January 8, 2013
Fatty Diet Reduces Sperm Count In Men By 40%
Alan McStravick for redOrbit.com — Your Universe Online
If you´ve driven past a McDonald´s lately and you get a tingle of excitement at seeing that the McRib is back, just know that ingesting the saturated fats in that sandwich and the side of fries that inevitably are ordered with it are harmful not only to your health, but also to your attempts at propagating your bloodline.
While surveying the subjects, Tina Jensen, lead author from Rigshospitalet in Copenhagen, the Danish capital, and study collaborators asked the young men about the foods they ate over the previous three months. Then they collected semen samples from the subjects. From the results of their observations, researchers then divided the subjects and samples into four groups. These groups were determined dependent upon how much of the men´s energy intake came from saturated fats. They then compared how much sperm each of the men in the groups produced.
Jensen´s study, published in The American Journal of Clinical Nutrition, was launched amid concern that not only the quantity but also the quality of sperm seems to be in a state of decline in Western countries. Some previous studies even go so far as to show that average sperm counts have fallen by more than half over the past 60 years.
The possible culprit for this decline has been linked to saturated fats. Saturated fats are found in a variety of foods such as butter, processed meats, fried foods and other junk foods that contain hydrogenated oils. Too high of a concentration of saturated fats in your diet can increase the amount of cholesterol in the blood which, in turn, increases the risk of heart disease.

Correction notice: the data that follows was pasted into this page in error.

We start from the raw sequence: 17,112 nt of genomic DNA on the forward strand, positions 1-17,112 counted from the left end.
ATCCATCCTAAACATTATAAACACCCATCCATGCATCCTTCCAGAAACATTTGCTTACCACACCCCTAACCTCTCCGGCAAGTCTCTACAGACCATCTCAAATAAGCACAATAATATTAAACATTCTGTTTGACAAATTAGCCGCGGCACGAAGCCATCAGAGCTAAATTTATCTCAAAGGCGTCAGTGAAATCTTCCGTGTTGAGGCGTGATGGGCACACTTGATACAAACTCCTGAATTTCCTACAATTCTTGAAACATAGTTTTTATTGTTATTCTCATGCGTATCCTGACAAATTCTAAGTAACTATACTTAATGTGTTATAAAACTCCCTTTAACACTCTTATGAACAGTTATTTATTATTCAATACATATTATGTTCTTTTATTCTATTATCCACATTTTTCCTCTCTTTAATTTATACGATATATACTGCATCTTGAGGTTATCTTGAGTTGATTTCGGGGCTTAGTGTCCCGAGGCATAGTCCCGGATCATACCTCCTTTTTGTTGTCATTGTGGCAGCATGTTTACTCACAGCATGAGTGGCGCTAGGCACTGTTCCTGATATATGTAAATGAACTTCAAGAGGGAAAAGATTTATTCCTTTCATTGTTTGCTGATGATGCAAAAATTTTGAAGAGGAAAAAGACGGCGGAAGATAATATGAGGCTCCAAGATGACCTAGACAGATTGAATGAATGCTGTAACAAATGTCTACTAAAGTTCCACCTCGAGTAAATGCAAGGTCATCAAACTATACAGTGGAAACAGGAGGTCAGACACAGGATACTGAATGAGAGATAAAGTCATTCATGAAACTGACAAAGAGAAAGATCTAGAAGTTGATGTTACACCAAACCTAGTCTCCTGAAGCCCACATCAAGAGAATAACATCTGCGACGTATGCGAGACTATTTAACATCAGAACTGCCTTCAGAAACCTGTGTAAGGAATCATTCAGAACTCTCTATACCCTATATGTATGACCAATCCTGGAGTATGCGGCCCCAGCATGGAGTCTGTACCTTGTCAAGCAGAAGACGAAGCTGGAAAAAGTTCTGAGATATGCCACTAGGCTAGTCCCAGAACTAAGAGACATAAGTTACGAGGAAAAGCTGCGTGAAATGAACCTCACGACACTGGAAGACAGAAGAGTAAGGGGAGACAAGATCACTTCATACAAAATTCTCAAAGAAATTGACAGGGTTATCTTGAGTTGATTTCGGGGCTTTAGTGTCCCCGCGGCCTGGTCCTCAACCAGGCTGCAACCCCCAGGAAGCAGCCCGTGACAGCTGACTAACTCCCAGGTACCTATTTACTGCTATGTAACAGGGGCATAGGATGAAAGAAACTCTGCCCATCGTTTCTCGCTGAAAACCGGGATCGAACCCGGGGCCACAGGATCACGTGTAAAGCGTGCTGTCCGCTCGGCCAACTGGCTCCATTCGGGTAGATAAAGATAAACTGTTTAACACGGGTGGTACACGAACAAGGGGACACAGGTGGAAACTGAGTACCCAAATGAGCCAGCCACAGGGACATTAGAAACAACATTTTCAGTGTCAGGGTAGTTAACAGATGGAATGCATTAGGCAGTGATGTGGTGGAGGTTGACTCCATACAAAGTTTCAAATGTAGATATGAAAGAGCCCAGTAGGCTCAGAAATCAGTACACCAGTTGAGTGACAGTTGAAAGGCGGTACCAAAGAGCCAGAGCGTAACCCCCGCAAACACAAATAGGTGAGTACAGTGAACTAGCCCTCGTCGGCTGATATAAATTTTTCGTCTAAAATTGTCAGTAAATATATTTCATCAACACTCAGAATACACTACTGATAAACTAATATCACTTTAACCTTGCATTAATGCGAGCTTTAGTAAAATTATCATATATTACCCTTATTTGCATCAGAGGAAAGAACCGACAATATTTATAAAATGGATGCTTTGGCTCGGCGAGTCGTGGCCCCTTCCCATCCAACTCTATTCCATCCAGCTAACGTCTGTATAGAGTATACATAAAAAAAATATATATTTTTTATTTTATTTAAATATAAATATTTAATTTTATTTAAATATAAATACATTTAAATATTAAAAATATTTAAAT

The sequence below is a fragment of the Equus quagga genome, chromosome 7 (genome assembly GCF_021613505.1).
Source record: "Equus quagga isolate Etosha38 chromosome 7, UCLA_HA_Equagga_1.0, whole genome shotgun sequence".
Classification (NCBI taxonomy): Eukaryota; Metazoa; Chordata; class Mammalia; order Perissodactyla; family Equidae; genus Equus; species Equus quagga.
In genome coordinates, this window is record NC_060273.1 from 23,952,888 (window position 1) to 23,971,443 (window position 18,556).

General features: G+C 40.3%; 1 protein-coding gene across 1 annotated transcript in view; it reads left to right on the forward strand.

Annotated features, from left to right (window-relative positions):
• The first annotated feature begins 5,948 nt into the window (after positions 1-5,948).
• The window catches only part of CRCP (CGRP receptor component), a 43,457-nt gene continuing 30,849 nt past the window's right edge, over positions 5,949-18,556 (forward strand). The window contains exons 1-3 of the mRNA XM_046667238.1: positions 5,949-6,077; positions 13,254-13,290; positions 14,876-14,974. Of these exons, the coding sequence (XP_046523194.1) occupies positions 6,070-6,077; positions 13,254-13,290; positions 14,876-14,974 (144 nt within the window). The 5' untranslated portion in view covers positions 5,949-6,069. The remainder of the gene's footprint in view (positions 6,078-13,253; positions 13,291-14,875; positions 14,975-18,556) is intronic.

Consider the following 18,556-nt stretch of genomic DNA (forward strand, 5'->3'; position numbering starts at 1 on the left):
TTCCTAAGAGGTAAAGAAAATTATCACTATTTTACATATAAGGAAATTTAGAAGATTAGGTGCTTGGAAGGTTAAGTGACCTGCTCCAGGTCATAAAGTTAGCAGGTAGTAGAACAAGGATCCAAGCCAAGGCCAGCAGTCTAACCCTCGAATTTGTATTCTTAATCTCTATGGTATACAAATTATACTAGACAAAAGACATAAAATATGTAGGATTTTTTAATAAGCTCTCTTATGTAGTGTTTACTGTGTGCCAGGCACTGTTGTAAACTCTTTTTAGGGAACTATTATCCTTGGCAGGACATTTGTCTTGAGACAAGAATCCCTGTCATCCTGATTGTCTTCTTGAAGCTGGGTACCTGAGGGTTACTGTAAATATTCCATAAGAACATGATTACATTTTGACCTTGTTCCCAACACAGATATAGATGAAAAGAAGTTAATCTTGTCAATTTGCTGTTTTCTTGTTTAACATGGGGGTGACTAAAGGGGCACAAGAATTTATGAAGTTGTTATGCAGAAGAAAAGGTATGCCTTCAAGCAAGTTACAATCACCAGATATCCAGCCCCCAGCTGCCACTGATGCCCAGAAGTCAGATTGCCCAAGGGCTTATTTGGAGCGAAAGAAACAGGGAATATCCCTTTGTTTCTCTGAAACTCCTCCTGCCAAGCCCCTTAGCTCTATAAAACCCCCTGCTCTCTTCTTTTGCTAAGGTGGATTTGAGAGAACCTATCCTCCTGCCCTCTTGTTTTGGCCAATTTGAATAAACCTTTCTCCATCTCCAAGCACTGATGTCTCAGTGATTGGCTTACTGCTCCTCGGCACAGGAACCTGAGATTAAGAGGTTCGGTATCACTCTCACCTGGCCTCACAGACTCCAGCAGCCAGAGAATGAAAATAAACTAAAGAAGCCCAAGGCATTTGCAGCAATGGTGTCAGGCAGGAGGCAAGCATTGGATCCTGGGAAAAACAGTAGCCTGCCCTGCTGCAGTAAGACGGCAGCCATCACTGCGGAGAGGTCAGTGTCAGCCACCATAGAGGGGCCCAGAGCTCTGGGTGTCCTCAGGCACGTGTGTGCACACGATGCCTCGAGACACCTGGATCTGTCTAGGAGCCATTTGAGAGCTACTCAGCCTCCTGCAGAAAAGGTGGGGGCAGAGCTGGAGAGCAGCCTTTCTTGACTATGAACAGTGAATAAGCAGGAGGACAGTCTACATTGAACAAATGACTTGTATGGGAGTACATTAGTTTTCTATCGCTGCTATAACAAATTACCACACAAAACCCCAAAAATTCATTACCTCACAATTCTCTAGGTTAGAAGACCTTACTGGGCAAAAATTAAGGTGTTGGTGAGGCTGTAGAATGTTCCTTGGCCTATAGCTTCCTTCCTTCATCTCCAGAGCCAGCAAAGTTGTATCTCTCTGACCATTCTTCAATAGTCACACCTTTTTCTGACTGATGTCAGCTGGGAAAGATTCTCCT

What Jensen´s study found was that the young men who got 11.2 percent or less of their energy from saturated fats typically had an average sperm concentration of 50 million per milliliter of semen and a total sperm count of about 163 million.
By contrast, the subjects whose overall energy was derived from more than 15 percent of saturated fats had a more diminished concentration and count of semen. Concentration levels were 45 million per milliliter and an overall count of 128 million.
These findings show that those men who had a higher saturated fat diet had a sperm concentration level some 38 percent lower than those who consumed less saturated fat. Also, the overall counts were 41 percent lower.
According to Jensen, “We cannot say that it has a causal effect, but I think other studies have shown that saturated fat intake has shown a connection to other problems and now also for sperm count.”
A study conducted last year in Brazil did find hope for correcting the slump in sperm quality. In their study, researchers found that eating more grains like wheat, oats and barley could help to improve sperm concentration and motility. Also, they found that fruit could aid in increasing the speed and agility of sperm.
Jensen and her team´s study is not the end of research on this topic. There is no way to determine whether or not other lifestyle factors might also account for the link. Jensen claims her study may only begin to partially explain studies that have found sperm counts decreasing the world over. “I think obesity is another cause, but [saturated fats] could also be a possible explanation,” she said.
In a concession that her research is but a stepping stone to future study, Jensen acknowledged that the direction to go is to try to locate the mechanism by which these saturated fats could influence sperm count. From there, the next logical step would be to conduct trials to see if sperm counts could be improved solely by having subjects cut down on the overall saturated fats in their diets.